KATHMANDU, Feb 7: Nine commercial banks have earned net profits of over Rs 1 billion in the first half of the current Fiscal Year 2017/18. Not only half-dozen new commercial banks have joined the one-billion profit earners' league, the net profits of most of the commercial banks have also gone up in the review period.
The surge in the net profits fuelled by the rise in the net interest incomes of most of the commercial banks indicates that the shortage of lendable fund did not significantly hit the banks' business, as claimed by their executives.
According to the second quarterly unaudited financial results of 28 commercial banks compiled by Nepal Bankers' Association, 20 out of 28 commercial banks have seen growth in their net profits over the first six months of the current fiscal year compared to the same period of the last Fiscal Year 2016/17.
Everest Bank Ltd, Agricultural Development Bank Ltd, Standard Chartered Bank Ltd, NMB Bank Ltd, and Global IME Bank Ltd were the commercial banks that joined the club of banks whose half annual net profit stood above Rs one billion. Prabhu Bank Ltd, whose net profit had climbed up above a billion in the second quarter in the last fiscal year, however, fell to Rs 635 million.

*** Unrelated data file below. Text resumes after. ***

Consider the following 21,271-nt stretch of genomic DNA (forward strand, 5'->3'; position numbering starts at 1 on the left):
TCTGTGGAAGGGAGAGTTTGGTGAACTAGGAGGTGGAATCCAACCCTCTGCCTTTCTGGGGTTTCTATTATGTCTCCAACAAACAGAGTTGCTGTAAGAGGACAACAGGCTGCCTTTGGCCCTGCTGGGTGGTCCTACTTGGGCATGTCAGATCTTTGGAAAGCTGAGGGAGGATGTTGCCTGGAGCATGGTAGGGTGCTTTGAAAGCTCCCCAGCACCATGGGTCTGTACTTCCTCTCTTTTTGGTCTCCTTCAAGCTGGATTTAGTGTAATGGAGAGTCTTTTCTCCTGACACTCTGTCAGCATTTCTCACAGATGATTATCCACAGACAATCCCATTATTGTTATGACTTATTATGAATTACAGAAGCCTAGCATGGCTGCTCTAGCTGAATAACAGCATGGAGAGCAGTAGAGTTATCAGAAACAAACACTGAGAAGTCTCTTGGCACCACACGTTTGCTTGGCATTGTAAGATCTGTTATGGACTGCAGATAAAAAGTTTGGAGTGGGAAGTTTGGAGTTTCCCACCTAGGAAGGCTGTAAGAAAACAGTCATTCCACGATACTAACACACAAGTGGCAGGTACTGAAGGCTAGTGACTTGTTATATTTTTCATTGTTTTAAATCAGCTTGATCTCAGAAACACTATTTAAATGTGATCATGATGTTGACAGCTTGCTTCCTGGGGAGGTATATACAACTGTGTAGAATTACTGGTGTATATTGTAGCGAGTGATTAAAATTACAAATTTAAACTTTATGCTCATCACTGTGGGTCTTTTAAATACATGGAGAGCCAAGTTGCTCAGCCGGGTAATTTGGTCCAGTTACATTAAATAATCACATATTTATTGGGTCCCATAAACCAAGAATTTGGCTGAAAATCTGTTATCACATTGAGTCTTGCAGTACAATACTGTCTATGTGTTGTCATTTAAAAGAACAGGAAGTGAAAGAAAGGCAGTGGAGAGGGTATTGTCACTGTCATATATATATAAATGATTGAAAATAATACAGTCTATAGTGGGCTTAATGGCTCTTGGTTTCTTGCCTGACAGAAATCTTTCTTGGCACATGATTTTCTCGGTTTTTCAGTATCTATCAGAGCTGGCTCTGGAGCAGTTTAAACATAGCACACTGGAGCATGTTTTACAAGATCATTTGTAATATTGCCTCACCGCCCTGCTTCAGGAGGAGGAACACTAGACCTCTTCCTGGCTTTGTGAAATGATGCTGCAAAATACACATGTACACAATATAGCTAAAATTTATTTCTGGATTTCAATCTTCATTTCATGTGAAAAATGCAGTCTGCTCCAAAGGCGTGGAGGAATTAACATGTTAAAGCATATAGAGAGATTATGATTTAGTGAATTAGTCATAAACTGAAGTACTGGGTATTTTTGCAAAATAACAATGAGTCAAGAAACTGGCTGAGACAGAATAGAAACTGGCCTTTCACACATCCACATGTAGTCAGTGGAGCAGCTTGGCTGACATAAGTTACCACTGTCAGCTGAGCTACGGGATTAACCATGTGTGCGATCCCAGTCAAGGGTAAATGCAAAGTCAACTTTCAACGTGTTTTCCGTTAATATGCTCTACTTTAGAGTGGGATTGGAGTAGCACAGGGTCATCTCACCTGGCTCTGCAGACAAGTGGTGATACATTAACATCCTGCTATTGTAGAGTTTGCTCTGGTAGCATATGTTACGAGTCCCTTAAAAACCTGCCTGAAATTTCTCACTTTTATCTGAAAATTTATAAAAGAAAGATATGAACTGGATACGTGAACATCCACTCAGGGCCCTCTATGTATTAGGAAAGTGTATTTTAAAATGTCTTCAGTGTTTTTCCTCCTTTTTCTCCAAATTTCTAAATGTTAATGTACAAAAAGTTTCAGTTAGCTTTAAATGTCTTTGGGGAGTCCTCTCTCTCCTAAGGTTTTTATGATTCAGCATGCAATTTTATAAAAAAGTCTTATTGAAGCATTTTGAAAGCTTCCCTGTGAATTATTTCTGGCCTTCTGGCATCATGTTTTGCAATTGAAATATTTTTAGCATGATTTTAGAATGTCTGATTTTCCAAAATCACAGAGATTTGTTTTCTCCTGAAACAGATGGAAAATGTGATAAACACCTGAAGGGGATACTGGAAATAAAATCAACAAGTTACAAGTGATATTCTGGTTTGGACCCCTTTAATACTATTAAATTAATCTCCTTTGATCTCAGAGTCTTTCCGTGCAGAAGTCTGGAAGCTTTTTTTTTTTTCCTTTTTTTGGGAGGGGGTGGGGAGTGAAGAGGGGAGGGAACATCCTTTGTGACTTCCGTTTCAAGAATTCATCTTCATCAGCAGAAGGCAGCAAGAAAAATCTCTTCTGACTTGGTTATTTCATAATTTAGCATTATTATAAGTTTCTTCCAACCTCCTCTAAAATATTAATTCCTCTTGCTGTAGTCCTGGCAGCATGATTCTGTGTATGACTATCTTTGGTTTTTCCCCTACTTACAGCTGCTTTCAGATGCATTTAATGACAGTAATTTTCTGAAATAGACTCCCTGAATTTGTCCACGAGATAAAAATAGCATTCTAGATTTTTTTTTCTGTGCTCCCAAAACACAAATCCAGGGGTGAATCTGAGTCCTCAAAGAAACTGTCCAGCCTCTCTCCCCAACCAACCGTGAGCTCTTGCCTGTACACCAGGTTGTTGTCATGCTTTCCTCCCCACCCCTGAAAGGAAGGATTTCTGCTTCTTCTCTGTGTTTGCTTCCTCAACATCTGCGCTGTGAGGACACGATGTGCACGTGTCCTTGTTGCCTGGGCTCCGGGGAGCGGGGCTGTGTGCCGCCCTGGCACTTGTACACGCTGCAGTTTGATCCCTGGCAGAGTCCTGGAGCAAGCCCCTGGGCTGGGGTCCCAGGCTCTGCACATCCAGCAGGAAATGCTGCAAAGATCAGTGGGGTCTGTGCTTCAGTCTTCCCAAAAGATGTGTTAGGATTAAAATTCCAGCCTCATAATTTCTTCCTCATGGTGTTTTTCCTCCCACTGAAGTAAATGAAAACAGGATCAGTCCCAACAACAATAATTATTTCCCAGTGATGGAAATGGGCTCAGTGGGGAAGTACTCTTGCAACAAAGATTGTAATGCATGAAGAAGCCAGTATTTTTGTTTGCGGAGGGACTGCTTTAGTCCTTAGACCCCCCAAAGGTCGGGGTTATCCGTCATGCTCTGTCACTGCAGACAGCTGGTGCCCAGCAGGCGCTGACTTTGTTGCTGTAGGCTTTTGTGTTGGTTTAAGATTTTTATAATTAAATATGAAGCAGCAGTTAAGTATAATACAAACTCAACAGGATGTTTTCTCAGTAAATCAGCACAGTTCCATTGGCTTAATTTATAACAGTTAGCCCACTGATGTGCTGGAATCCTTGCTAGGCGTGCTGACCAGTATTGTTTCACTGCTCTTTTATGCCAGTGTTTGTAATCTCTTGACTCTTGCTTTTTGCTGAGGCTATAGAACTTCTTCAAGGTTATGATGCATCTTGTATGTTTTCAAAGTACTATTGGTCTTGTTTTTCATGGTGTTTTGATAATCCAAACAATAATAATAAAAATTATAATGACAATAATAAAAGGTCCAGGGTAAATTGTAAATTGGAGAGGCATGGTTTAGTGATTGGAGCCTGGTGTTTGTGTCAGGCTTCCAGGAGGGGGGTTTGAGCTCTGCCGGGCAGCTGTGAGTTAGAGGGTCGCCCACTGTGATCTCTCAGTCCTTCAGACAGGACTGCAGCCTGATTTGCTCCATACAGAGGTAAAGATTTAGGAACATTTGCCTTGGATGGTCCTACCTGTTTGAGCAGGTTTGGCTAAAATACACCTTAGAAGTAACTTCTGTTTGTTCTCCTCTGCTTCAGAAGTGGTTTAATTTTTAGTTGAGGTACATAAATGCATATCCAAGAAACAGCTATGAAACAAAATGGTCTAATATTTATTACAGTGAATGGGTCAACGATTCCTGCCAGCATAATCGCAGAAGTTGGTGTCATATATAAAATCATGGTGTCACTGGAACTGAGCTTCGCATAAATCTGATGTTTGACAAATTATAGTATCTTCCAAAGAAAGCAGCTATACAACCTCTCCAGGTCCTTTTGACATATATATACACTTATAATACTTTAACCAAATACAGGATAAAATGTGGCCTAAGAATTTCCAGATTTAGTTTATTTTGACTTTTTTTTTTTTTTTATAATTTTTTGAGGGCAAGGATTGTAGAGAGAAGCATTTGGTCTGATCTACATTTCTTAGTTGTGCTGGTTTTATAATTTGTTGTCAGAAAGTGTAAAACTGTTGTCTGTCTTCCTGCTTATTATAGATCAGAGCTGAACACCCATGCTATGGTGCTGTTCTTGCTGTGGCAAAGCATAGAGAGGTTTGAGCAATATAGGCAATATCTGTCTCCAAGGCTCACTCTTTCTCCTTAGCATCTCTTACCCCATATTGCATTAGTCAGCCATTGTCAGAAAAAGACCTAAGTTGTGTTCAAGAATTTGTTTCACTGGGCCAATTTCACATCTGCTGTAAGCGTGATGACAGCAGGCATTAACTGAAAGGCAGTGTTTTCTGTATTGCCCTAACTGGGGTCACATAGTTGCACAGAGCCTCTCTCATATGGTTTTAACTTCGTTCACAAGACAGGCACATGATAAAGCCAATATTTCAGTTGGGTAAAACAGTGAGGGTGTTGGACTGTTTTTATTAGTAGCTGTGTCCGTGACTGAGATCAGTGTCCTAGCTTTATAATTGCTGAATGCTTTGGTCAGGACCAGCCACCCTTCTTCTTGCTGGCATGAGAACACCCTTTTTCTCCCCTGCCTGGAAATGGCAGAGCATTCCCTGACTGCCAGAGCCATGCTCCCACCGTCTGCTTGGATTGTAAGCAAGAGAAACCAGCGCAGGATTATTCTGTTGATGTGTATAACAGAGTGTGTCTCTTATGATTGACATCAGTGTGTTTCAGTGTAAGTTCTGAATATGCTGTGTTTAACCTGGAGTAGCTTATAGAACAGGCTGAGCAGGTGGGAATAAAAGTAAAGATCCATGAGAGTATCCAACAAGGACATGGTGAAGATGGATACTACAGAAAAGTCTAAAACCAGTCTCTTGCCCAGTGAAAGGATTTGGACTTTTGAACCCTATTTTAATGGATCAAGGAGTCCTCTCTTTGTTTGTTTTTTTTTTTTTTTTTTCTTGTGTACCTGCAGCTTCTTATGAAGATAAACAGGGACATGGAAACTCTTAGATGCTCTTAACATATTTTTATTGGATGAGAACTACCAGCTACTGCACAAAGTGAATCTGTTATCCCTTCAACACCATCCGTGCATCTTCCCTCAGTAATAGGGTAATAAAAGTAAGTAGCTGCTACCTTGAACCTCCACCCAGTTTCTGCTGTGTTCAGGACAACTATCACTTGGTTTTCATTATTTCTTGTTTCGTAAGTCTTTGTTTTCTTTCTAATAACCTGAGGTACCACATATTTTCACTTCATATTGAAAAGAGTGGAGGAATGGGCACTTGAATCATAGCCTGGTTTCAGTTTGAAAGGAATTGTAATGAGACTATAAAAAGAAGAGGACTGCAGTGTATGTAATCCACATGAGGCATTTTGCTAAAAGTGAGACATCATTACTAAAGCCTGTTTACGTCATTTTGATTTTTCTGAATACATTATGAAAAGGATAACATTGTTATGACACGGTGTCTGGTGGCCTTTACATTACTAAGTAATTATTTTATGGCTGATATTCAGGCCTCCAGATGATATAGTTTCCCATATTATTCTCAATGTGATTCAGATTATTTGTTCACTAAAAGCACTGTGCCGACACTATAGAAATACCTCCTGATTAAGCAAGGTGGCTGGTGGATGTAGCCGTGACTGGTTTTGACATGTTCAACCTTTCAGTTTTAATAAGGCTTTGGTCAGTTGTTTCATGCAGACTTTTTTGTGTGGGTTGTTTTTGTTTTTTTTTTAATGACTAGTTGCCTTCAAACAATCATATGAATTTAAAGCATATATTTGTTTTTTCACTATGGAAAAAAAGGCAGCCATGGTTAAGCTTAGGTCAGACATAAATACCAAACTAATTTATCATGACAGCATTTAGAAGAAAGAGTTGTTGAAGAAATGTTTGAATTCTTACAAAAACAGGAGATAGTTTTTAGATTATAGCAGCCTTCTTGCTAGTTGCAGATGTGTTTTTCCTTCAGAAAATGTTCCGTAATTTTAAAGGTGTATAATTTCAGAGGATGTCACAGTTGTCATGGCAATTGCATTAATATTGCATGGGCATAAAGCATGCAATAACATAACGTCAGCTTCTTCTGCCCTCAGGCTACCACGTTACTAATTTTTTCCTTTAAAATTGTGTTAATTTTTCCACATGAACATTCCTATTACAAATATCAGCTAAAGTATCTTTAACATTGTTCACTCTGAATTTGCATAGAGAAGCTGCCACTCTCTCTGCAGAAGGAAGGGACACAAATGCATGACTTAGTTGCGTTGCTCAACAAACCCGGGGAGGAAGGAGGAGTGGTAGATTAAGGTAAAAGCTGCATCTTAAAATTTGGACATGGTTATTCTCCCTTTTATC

Nepal Bank Ltd, Citizens Bank International Ltd, and Sunrise Bank Ltd are the banks whose net profit took dives in the review period compared to the corresponding period of the last fiscal year. NIC Asia Bank Ltd and Bank of Kathmandu also registered decline in their net profit in the current fiscal year. The net profit of Machhapuchchhre Bank Ltd and Nepal Bangladesh Bank Ltd also squeezed in the current fiscal year, according to the compiled financial results. Rest of other commercial banks saw a growth in their net profit in the current year.
In total, the total net profit earned by 28 commercial banks have jumped by nearly 10 percent in the first half of the current fiscal year compared to the same period of the last year. The total net profit rose to Rs 23 billion in the review period of the current fiscal year from Rs 20.8 billion of the same period last year.
Bankers say that the rise in the paid-up capital by nearly four-fold has put them under pressure to increase loans and investment. “On the one hand, there is rise in the paid-up capital of banks, which has propelled investment. Also, many banks have written back loans that they had provisioned earlier, which showed surge in profits,” said a banker. “The non-interest income of banks like fees and charges from guarantee, Letter of Credit, and cards have also increased, which also explains the rise in profit in recent time,” he added.